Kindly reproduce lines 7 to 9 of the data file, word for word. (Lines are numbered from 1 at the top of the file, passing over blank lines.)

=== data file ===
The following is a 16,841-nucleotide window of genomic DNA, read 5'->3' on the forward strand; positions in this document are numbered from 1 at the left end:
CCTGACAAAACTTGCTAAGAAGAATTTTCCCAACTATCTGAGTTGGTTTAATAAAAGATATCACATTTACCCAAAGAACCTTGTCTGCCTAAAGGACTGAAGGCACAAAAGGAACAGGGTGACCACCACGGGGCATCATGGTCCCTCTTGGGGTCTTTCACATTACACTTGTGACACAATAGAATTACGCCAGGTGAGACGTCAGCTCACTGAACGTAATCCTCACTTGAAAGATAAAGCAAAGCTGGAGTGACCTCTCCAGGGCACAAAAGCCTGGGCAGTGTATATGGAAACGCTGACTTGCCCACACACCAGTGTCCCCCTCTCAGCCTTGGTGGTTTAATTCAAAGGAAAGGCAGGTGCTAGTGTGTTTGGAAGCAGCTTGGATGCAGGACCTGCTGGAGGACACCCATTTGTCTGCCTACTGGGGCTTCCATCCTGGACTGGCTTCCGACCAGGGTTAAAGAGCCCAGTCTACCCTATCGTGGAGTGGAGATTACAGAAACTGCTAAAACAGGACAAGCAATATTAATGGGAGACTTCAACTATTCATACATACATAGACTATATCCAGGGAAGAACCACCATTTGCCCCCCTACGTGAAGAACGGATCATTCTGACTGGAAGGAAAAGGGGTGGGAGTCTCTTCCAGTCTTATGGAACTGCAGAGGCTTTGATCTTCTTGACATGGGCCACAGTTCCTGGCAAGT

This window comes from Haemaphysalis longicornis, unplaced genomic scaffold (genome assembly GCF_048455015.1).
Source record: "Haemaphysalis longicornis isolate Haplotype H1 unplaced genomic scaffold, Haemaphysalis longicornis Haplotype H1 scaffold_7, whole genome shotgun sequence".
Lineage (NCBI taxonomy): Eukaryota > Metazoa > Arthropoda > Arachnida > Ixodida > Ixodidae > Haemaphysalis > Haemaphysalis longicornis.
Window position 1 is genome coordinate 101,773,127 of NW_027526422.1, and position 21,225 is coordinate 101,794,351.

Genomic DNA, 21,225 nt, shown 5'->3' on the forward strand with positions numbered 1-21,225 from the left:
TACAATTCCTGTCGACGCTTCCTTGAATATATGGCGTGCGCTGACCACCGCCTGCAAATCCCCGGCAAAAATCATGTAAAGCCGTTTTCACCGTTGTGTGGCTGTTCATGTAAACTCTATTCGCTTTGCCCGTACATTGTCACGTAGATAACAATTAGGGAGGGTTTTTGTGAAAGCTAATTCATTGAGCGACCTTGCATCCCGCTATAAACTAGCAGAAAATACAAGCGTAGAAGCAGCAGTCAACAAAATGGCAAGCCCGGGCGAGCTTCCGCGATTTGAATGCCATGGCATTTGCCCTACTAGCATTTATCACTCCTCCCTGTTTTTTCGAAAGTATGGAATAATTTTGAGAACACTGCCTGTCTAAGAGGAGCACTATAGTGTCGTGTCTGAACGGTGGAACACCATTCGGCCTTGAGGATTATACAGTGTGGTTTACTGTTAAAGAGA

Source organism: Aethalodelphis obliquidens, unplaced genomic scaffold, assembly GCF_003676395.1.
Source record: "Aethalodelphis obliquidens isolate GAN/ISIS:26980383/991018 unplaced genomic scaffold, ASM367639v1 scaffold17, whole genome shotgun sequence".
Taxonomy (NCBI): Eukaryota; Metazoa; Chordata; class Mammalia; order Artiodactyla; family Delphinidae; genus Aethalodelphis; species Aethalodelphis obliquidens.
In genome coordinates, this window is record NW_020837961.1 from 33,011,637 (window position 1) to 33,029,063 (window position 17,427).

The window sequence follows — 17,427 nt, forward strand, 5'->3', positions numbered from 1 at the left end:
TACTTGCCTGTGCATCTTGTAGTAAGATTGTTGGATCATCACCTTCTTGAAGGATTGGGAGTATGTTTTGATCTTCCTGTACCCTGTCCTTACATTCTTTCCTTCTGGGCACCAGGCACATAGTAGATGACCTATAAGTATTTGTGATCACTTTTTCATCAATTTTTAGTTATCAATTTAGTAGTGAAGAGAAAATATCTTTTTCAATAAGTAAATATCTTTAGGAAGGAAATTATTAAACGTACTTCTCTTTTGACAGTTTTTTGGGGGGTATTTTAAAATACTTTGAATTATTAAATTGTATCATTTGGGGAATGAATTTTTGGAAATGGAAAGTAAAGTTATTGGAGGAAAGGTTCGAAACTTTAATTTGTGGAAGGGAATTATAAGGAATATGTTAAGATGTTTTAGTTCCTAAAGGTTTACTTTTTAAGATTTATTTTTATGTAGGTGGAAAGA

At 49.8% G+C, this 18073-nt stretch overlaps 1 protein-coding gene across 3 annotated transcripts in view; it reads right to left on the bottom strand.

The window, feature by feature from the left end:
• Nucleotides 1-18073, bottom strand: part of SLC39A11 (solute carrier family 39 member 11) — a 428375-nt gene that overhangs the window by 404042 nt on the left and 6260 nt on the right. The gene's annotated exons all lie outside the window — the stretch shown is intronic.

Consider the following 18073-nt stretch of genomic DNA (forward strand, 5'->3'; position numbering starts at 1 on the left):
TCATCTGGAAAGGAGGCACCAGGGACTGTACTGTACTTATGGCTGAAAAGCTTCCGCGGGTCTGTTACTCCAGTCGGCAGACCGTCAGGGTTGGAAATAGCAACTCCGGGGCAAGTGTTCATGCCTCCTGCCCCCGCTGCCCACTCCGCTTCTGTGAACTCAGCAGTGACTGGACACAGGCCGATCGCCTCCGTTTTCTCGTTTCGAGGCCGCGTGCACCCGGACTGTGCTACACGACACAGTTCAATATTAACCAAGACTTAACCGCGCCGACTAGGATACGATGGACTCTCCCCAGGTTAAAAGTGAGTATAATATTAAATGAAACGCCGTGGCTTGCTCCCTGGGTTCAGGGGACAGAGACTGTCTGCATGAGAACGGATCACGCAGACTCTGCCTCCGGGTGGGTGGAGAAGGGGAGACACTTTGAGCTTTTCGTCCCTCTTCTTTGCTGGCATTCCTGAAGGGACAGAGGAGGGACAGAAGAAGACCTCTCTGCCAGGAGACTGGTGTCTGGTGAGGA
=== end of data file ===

Genomic DNA, 21,225 nt, shown 5'->3' on the forward strand with positions numbered 1-21,225 from the left:
TACAATTCCTGTCGACGCTTCCTTGAATATATGGCGTGCGCTGACCACCGCCTGCAAATCCCCGGCAAAAATCATGTAAAGCCGTTTTCACCGTTGTGTGGCTGTTCATGTAAACTCTATTCGCTTTGCCCGTACATTGTCACGTAGATAACAATTAGGGAGGGTTTTTGTGAAAGCTAATTCATTGAGCGACCTTGCATCCCGCTATAAACTAGCAGAAAATACAAGCGTAGAAGCAGCAGTCAACAAAATGGCAAGCCCGGGCGAGCTTCCGCGATTTGAATGCCATGGCATTTGCCCTACTAGCATTTATCACTCCTCCCTGTTTTTTCGAAAGTATGGAATAATTTTGAGAACACTGCCTGTCTAAGAGGAGCACTATAGTGTCGTGTCTGAACGGTGGAACACCATTCGGCCTTGAGGATTATACAGTGTGGTTTACTGTTAAAGAGA

Source organism: Aethalodelphis obliquidens, unplaced genomic scaffold, assembly GCF_003676395.1.